Could be done in less than two years\’ time, maybe even less than a year, in ordinary times. But with 35,000 petitions this year? Who knows?
I also wrote to Paul Streckfus, who as it turns out was covering the petition in his EO Tax Journal. EO specialists have Streckfus\’s journal which comes out as a daily email with breakfast as reliably as I have coffee. With the recent passing of Bruce Hopkins, Streckfus may now be the top source in the EO Tax world. His analysis is a little lengthy, but the conclusion is telling.
In the case of Aegis, if you accept the available guidance, all of the relevant facts and circumstances must be considered. Are profits being made and who profits appear to be important considerations. Does the organization have for-profit competitors, which may be a factor?
Taking all these factors under consideration, I find the Aegis case a close case. The IRS may want to settle rather than lose the case and have it as precedent.
They read the EO Tax Journal at the IRS, so that is encouraging.
Why This Is Important
Mr. Ryan gave me a brief statement:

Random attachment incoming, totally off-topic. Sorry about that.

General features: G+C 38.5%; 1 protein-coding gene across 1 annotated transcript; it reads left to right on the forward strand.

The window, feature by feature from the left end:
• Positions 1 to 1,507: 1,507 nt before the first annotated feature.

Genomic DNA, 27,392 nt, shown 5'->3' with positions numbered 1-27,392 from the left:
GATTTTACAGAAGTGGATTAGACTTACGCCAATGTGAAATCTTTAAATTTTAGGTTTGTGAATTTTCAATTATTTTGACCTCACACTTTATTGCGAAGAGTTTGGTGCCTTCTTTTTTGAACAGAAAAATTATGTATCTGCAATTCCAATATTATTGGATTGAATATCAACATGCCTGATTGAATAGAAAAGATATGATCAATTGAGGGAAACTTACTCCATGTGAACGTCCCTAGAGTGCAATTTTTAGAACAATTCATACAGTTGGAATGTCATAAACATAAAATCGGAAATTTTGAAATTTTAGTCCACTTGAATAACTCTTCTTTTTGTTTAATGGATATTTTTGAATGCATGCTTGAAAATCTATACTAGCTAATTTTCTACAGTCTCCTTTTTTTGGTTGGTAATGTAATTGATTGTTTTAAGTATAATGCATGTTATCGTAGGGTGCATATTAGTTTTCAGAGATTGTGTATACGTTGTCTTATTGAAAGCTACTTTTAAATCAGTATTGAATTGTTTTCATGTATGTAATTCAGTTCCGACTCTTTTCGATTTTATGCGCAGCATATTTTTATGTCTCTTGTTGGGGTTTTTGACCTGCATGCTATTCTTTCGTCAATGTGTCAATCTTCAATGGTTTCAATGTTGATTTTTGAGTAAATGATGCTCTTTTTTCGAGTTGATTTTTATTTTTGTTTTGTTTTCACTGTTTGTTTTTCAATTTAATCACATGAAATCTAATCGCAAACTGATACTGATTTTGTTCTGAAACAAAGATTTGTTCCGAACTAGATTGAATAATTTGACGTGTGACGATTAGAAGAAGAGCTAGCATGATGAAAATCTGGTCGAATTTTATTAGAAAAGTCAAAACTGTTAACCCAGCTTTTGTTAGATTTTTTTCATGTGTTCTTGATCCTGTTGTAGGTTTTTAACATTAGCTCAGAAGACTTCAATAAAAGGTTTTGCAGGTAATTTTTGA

Making this film in a charity means that historical accuracy will be paramount, free of the conflict of profit goals. This creates a unique opportunity for those who care deeply about this story, and who have the wherewithal to make this film a reality. Great pains have been taken to tell this story of our shared history in a compelling, historically accurate way. Prominent Revolutionary War-era historians and Hollywood writers have embraced this script. Once the charitable foundation is in place, this film is ready to be made.
Clearly, any media effort that educates the public about the time of the American Revolution is a worthy endeavor. The nation was forged by war (the Articles of Confederation) and solidified in its aftermath (the Constitution). Many political, economic, and societal roadblocks might have led to the failure of the world\’s first \modern\ republic, a republic that embodied the practical application of enlightenment principles. The relationship between George Washington and Alexander Hamilton was critical to both the war effort and the founding of a stable, enduring nation. A film portrayal of this sometimes heated relationship provides unique insight into how ideas and ideals mean little if good people won\’t work together to implement them.
A Practical Point
If you are sitting out there with your screenplay and know people just dying to contribute to the making of your film which might otherwise be commercially infeasible, starting a new not-for-profit is not the only way to go. A common technique, which is not without its perils, is to find a fiscal sponsor. A fiscal sponsor is an already recognized not-for-profit that will run the contributions for your project through its own books. That is a rather crass way of putting it. Of course it will cost you and there is risk to the sponsor. Also there are some attractive tax incentives to making a film on a for-profit basis.